DR. SEIDL: I want to ask him whether he knows Ministerialrat Wille, what position he occupied in the Government General and what kind of assistance this Dr. Wille could possibly give if he had anything at all to do with this action.

THE PRESIDENT: Well, ask him that, Dr. Seidl, if you like, but the diary has no relevance to that question at all.

DR. SEIDL: But the question can only be answered sensibly if I, Mr. President, read him the corresponding passage from the diary. Otherwise he certainly won't see the connection.

THE PRESIDENT: The Tribunal doesn't see the connection, either - and the Tribunal thinks there is no point in reading the diary to him.

DR. SEIDL: That will become apparent, Mr. President. I ask to be allowed to read one more passage from the diary, namely of 12th June, 1940.

THE PRESIDENT: No, Dr. Seidl. You can ask him your question but you can't read the diary to him. You stated what the question was, whether he knew somebody held a certain position in the Government General. You can ask him that question.

Q. Witness, do you know Ministerialrat Wille?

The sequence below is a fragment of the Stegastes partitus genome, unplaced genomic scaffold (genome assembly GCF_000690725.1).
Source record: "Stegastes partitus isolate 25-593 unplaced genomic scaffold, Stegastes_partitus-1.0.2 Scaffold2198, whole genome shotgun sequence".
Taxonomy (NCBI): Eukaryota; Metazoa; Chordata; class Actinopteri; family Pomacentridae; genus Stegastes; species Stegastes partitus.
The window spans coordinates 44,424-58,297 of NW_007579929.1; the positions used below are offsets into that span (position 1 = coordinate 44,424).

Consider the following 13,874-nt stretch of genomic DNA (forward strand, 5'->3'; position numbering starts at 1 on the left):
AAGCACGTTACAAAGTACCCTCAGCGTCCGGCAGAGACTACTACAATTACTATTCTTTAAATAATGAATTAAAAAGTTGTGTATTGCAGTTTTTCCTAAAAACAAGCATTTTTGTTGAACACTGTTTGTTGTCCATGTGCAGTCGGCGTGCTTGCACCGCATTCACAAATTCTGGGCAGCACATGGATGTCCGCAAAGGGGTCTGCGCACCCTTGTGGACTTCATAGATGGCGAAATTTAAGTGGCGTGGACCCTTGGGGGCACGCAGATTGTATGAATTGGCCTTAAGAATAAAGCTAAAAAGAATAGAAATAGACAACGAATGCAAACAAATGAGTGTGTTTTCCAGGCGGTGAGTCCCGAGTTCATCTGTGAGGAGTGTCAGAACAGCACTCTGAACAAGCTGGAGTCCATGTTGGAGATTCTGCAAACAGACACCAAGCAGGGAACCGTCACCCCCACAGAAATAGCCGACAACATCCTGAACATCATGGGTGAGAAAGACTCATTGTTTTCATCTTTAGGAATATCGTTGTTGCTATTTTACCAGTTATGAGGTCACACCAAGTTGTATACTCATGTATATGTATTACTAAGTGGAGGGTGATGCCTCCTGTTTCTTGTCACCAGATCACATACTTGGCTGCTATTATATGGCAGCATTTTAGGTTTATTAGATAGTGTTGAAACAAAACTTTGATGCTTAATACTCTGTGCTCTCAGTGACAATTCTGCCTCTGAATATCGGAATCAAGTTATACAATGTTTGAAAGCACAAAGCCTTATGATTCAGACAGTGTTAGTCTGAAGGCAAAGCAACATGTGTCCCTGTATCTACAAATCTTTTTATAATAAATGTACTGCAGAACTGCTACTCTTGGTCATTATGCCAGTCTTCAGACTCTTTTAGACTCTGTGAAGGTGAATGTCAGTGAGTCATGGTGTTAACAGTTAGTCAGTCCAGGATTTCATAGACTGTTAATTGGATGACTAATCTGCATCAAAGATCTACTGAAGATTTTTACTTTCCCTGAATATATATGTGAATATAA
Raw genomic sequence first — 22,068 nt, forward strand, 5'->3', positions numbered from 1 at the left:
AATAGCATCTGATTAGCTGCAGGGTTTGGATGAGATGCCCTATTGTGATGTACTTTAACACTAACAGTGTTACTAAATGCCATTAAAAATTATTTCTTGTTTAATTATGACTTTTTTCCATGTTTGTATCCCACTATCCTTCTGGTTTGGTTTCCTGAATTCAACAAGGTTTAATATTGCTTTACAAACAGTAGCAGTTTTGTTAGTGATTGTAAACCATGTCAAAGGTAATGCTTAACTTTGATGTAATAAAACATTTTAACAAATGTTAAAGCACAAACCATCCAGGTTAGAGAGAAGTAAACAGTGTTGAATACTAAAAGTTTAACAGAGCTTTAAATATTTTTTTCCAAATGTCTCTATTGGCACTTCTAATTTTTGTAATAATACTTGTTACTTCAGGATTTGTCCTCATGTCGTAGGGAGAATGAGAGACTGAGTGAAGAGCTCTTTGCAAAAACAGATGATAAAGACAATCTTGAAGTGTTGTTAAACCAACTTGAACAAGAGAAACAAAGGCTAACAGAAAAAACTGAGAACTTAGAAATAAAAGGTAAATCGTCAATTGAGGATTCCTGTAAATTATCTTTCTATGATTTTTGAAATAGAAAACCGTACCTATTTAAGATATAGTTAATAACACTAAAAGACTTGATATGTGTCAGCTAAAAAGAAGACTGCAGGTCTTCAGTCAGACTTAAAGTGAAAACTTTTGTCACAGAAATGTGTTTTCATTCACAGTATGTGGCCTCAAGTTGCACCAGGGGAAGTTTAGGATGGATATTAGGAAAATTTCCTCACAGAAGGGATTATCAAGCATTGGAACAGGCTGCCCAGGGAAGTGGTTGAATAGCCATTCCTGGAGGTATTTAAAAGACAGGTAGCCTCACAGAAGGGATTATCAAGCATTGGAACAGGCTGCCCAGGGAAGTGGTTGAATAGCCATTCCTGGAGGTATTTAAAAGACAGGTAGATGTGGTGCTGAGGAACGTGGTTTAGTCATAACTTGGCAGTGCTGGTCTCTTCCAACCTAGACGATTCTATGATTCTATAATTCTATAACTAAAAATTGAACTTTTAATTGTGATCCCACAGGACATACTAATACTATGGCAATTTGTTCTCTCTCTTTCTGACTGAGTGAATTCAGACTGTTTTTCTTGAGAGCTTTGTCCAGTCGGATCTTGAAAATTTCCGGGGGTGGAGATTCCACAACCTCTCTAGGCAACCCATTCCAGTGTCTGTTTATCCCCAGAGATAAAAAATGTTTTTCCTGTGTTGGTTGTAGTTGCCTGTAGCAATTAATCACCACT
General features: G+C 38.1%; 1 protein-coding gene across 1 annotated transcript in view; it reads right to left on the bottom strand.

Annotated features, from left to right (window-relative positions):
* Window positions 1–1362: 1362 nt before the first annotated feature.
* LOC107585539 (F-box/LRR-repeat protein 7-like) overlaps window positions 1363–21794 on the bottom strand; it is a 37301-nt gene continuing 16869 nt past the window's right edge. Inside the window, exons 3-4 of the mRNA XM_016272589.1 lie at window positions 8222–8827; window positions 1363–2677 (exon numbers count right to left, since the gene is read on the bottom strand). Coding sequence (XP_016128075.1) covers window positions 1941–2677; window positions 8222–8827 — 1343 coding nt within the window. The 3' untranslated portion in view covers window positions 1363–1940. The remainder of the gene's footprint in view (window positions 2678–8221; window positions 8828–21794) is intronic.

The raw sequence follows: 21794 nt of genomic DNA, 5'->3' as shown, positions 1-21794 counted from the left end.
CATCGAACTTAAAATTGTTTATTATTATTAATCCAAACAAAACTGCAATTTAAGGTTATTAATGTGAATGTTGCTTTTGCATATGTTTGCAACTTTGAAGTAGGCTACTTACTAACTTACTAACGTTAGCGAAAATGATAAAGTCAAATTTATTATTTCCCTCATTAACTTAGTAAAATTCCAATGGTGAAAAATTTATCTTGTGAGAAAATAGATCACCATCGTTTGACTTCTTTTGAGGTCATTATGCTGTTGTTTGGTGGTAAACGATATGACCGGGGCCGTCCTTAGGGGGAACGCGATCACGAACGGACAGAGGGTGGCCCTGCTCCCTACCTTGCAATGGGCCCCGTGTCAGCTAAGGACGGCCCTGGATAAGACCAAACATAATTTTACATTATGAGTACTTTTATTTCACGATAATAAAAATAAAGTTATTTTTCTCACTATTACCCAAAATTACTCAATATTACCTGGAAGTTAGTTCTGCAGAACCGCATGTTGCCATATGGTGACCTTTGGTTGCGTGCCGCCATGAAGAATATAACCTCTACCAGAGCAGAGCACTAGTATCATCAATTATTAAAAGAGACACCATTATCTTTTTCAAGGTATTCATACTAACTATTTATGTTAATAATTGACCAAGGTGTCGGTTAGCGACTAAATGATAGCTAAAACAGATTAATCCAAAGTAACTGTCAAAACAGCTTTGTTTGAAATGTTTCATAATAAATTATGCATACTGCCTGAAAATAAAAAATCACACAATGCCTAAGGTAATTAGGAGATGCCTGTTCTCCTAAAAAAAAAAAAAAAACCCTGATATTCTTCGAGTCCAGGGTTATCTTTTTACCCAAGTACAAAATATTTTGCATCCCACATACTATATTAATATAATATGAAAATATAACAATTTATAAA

A. No, I can't remember him.

Q. You also do not know that he was the head of the Main Justice Division in the Government General?

A. No; that, too, I do not remember.

DR. SEIDL: Then one question is already settled.

The second question which I had to present to the witness is related again to an entry in Frank's diary in connection with concentration camps. I can, however, also ask this question only if beforehand I can read the witness a corresponding passage from the diary.

THE PRESIDENT: Tell us what the question is.

DR. SEIDL: The question would have read: Is the point of view expressed in the entry in Frank's diary which I intended to read, the correct point of view? Does it agree with his first explanation on Monday or is the view expressed in the passage from the diary, which the prosecution presented yesterday, the correct one.

(A short pause.)

[Page 191]

THE PRESIDENT: Well, the Tribunal thinks you can put the question, if you put it in the form: Do you know what was the attitude of Frank towards concentration camps? - if you put it in that way - and what was it?